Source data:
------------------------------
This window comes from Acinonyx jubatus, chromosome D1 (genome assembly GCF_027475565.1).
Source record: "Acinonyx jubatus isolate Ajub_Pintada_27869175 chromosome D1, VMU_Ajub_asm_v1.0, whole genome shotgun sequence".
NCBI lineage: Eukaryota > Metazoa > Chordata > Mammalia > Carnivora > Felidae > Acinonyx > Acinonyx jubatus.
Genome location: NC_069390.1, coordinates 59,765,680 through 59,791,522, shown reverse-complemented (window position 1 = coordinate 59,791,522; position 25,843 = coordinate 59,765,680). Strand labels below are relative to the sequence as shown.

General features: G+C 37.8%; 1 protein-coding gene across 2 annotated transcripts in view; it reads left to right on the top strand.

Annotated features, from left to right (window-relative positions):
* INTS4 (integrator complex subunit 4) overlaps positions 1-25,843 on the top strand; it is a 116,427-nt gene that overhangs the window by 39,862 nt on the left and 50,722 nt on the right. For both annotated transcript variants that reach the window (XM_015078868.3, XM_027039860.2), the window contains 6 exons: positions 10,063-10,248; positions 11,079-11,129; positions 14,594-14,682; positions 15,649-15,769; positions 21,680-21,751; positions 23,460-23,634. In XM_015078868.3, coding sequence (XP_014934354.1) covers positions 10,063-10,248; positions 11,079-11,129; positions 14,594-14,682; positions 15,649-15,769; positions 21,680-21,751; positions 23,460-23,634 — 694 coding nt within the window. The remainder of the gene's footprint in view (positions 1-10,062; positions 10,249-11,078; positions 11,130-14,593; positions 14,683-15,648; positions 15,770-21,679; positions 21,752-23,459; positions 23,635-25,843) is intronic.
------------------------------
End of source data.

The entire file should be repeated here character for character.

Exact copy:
This window comes from Acinonyx jubatus, chromosome D1 (genome assembly GCF_027475565.1).
Source record: "Acinonyx jubatus isolate Ajub_Pintada_27869175 chromosome D1, VMU_Ajub_asm_v1.0, whole genome shotgun sequence".
NCBI lineage: Eukaryota > Metazoa > Chordata > Mammalia > Carnivora > Felidae > Acinonyx > Acinonyx jubatus.
Genome location: NC_069390.1, coordinates 59,765,680 through 59,791,522, shown reverse-complemented (window position 1 = coordinate 59,791,522; position 25,843 = coordinate 59,765,680). Strand labels below are relative to the sequence as shown.

General features: G+C 37.8%; 1 protein-coding gene across 2 annotated transcripts in view; it reads left to right on the top strand.

Annotated features, from left to right (window-relative positions):
* INTS4 (integrator complex subunit 4) overlaps positions 1-25,843 on the top strand; it is a 116,427-nt gene that overhangs the window by 39,862 nt on the left and 50,722 nt on the right. For both annotated transcript variants that reach the window (XM_015078868.3, XM_027039860.2), the window contains 6 exons: positions 10,063-10,248; positions 11,079-11,129; positions 14,594-14,682; positions 15,649-15,769; positions 21,680-21,751; positions 23,460-23,634. In XM_015078868.3, coding sequence (XP_014934354.1) covers positions 10,063-10,248; positions 11,079-11,129; positions 14,594-14,682; positions 15,649-15,769; positions 21,680-21,751; positions 23,460-23,634 — 694 coding nt within the window. The remainder of the gene's footprint in view (positions 1-10,062; positions 10,249-11,078; positions 11,130-14,593; positions 14,683-15,648; positions 15,770-21,679; positions 21,752-23,459; positions 23,635-25,843) is intronic.